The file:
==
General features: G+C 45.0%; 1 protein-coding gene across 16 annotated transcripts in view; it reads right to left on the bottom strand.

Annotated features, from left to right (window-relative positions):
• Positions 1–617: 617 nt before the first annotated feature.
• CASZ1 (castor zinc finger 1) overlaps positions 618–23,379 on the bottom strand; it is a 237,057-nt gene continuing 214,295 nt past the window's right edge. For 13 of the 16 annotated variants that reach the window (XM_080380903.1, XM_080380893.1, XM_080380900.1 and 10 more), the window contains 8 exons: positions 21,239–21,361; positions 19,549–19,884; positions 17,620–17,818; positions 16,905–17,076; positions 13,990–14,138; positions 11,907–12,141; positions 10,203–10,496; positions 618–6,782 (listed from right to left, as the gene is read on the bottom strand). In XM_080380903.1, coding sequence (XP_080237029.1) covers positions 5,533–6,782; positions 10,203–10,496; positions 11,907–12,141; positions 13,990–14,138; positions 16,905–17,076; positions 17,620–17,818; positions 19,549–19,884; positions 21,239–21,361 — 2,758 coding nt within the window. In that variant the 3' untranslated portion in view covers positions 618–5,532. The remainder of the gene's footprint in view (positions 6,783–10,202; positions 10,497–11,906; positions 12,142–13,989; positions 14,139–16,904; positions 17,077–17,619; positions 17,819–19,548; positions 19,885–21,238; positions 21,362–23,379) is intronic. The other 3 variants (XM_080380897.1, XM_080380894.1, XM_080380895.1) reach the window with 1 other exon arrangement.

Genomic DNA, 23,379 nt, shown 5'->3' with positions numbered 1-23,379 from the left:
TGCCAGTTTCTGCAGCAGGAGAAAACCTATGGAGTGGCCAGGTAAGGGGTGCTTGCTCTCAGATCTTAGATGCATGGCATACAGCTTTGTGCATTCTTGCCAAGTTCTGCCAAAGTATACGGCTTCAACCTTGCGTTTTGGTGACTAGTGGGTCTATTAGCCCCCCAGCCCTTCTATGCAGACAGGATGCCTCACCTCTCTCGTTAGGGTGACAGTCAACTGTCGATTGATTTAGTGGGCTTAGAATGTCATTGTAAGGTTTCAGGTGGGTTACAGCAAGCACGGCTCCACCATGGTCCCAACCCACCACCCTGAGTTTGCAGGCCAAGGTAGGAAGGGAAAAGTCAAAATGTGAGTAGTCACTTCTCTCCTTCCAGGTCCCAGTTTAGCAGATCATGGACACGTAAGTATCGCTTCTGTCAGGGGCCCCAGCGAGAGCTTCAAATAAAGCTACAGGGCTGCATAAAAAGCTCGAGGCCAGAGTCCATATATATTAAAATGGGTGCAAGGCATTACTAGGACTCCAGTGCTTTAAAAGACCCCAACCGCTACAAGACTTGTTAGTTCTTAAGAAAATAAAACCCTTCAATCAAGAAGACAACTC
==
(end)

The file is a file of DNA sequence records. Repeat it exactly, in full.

General features: G+C 45.0%; 1 protein-coding gene across 16 annotated transcripts in view; it reads right to left on the bottom strand.

Annotated features, from left to right (window-relative positions):
• Positions 1–617: 617 nt before the first annotated feature.
• CASZ1 (castor zinc finger 1) overlaps positions 618–23,379 on the bottom strand; it is a 237,057-nt gene continuing 214,295 nt past the window's right edge. For 13 of the 16 annotated variants that reach the window (XM_080380903.1, XM_080380893.1, XM_080380900.1 and 10 more), the window contains 8 exons: positions 21,239–21,361; positions 19,549–19,884; positions 17,620–17,818; positions 16,905–17,076; positions 13,990–14,138; positions 11,907–12,141; positions 10,203–10,496; positions 618–6,782 (listed from right to left, as the gene is read on the bottom strand). In XM_080380903.1, coding sequence (XP_080237029.1) covers positions 5,533–6,782; positions 10,203–10,496; positions 11,907–12,141; positions 13,990–14,138; positions 16,905–17,076; positions 17,620–17,818; positions 19,549–19,884; positions 21,239–21,361 — 2,758 coding nt within the window. In that variant the 3' untranslated portion in view covers positions 618–5,532. The remainder of the gene's footprint in view (positions 6,783–10,202; positions 10,497–11,906; positions 12,142–13,989; positions 14,139–16,904; positions 17,077–17,619; positions 17,819–19,548; positions 19,885–21,238; positions 21,362–23,379) is intronic. The other 3 variants (XM_080380897.1, XM_080380894.1, XM_080380895.1) reach the window with 1 other exon arrangement.

Genomic DNA, 23,379 nt, shown 5'->3' with positions numbered 1-23,379 from the left:
TGCCAGTTTCTGCAGCAGGAGAAAACCTATGGAGTGGCCAGGTAAGGGGTGCTTGCTCTCAGATCTTAGATGCATGGCATACAGCTTTGTGCATTCTTGCCAAGTTCTGCCAAAGTATACGGCTTCAACCTTGCGTTTTGGTGACTAGTGGGTCTATTAGCCCCCCAGCCCTTCTATGCAGACAGGATGCCTCACCTCTCTCGTTAGGGTGACAGTCAACTGTCGATTGATTTAGTGGGCTTAGAATGTCATTGTAAGGTTTCAGGTGGGTTACAGCAAGCACGGCTCCACCATGGTCCCAACCCACCACCCTGAGTTTGCAGGCCAAGGTAGGAAGGGAAAAGTCAAAATGTGAGTAGTCACTTCTCTCCTTCCAGGTCCCAGTTTAGCAGATCATGGACACGTAAGTATCGCTTCTGTCAGGGGCCCCAGCGAGAGCTTCAAATAAAGCTACAGGGCTGCATAAAAAGCTCGAGGCCAGAGTCCATATATATTAAAATGGGTGCAAGGCATTACTAGGACTCCAGTGCTTTAAAAGACCCCAACCGCTACAAGACTTGTTAGTTCTTAAGAAAATAAAACCCTTCAATCAAGAAGACAACTC